'Planning the program'—by Heather Barnes. This e-Newsletter is about planning for children’s learning. It follows directly from e-Newsletter No. 55, which focused on noticing and recording children’s learning. The Early Years Learning Framework #EYLF and the National Quality Standard #NQS require educators to plan programs for children and to document their plans.
Australian Professional Teacher Standards Eportfolio
Environment makeover. NQS ideas to actions is a Commonwealth of Australia funded documentary produced and brought to you by Early Childhood Australia (ECA). This video documents a service’s development and implementation of a working Quality Improvement Plan (QIP) focused on aspects of Quality Area 3: Physical Environment. This process of developing and implementing the QIP will demonstrate the way in which improving the physical environment will impact on all seven quality areas of the…
'Play-based approaches to literacy and numeracy' is the latest NQS PLP e-Newsletter and is out now! Check it out here: http://wp.me/p2wNWe-12X In this e-newsletter, Luke Touhill shows how educators working with children in the prior-to-school years contribute to positive attitudes and early understandings through rich, practical and play-based experiences.
When children have opportunities to make choices, to attempt tasks for themselves, and to take on increasing responsibilities, their sense of themselves as competent members of society grows. With strong links to the #EYLF and the #NQS, this e-Newsletter presents detailed information for educators to help support the development of independence and agency in children in a positive and collaborative way.
This is our final NQS PLP e-Newsletter titled 'Reflections on the journey so far'! http://wp.me/p2wNWe-19F In this e-Newsletter, Jenni Connor takes a look at how far the early childhood sector has come in understanding and implementing the National Quality Framework, including the Early Years Learning Framework and the Framework for School Aged Care.
The National Quality Framework has established a continuous cycle for early childhood settings, involving ongoing reflection, improvement and—importantly—external assessment against the National Quality Standard. The first round of quality ratings for early childhood services were released by the Australian Children's Education and Care Quality Authority ACECQA on 1 May 2013, and the news was good: nationally, more than half of the services assessed met the standard.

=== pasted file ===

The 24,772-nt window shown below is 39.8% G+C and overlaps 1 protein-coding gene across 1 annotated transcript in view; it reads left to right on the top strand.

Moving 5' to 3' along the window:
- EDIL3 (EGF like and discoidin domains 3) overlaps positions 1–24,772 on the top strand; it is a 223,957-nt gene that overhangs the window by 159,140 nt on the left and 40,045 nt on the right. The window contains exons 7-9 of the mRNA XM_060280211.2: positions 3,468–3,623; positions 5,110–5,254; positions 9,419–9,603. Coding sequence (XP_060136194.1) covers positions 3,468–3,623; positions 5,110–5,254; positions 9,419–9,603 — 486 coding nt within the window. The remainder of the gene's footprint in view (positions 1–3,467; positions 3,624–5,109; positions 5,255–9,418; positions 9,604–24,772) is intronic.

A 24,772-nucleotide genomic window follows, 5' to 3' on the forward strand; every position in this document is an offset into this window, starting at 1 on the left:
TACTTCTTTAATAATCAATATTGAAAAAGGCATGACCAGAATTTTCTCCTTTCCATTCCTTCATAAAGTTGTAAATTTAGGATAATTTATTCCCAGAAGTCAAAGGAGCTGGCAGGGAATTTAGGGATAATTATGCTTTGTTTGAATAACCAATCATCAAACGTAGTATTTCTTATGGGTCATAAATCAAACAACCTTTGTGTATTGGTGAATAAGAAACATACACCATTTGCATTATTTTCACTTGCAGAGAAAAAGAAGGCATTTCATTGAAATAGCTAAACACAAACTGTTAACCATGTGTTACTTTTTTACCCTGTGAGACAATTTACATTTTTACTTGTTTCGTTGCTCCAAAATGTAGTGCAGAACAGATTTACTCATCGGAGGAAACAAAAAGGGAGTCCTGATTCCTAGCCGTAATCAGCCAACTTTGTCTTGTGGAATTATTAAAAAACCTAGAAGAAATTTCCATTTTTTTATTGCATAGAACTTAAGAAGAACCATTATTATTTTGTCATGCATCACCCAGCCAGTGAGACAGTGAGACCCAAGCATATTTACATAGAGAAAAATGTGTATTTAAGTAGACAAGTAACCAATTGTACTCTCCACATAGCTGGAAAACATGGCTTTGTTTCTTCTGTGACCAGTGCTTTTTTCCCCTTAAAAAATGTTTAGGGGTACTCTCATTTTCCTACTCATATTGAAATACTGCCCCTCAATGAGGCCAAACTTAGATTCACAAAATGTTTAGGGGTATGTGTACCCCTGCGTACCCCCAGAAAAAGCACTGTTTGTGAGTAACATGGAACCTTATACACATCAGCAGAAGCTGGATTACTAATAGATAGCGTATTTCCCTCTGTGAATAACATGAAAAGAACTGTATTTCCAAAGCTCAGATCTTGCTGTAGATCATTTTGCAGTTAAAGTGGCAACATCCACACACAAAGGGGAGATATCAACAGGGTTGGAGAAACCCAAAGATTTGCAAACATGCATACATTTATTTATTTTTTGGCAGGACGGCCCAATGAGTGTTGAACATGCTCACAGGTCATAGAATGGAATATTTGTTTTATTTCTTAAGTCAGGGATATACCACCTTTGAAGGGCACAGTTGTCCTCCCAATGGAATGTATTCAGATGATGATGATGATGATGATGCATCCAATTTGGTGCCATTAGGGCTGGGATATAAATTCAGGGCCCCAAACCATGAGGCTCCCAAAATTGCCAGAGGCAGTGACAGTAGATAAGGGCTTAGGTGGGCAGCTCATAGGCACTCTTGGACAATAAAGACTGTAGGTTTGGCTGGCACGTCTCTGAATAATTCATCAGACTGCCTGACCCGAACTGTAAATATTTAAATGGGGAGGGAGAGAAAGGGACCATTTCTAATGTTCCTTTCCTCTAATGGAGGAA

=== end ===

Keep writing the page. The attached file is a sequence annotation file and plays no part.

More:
The process of noticing and recording children’s learning is an essential practice of effective early childhood educators. Noticing meaningful learning encounters and then collecting this information in a number of ways enables us as educators to fulfil the promise we make to children and their families—that ‘we will extend and enrich children’s learning’. Being attuned to children means that we will be alert to their learning and record it.
This e-Newsletter offers a rich insight into the #emotional and social #wellbeing of babies and young children. Social and emotional wellbeing comes from children feeling safe, secure and valued. The sense of wellbeing frees them to explore and learn.
NQS PLP e-Newsletter No.58 - Adventurous play was once taken for granted: children would race out their front doors and spend afternoons and weekends exploring and roaming, without parents or adults watching over them for large parts of the day. http://www.earlychildhoodaustralia.org.au/nqsplp/nqs-plp-e-newsletter-no-58-2013-adventurous-play-developing-a-culture-of-risky-play/
This newsletter acts as a supporting document for the Talking about practice video, titled 'Recognition of Prior Learning'. In this document supporting the video, educator Neville Dwyer explains the impact of the National Regulations for educator qualifications on his service, and how RPL supported his educators to gain their Certificate III and Diploma qualifications.
This e-Newsletter focuses on practical ideas for learning experiences, connecting with nature and engaging with sustainability. Part B: Provisions follows on directly from Part A: Provocations and challenges educators to consider the provisions in all early childhood education and care settings and look at the practical ways to create outdoor learning environments, the way educators engage with children in these environments and to encourage children as active learners.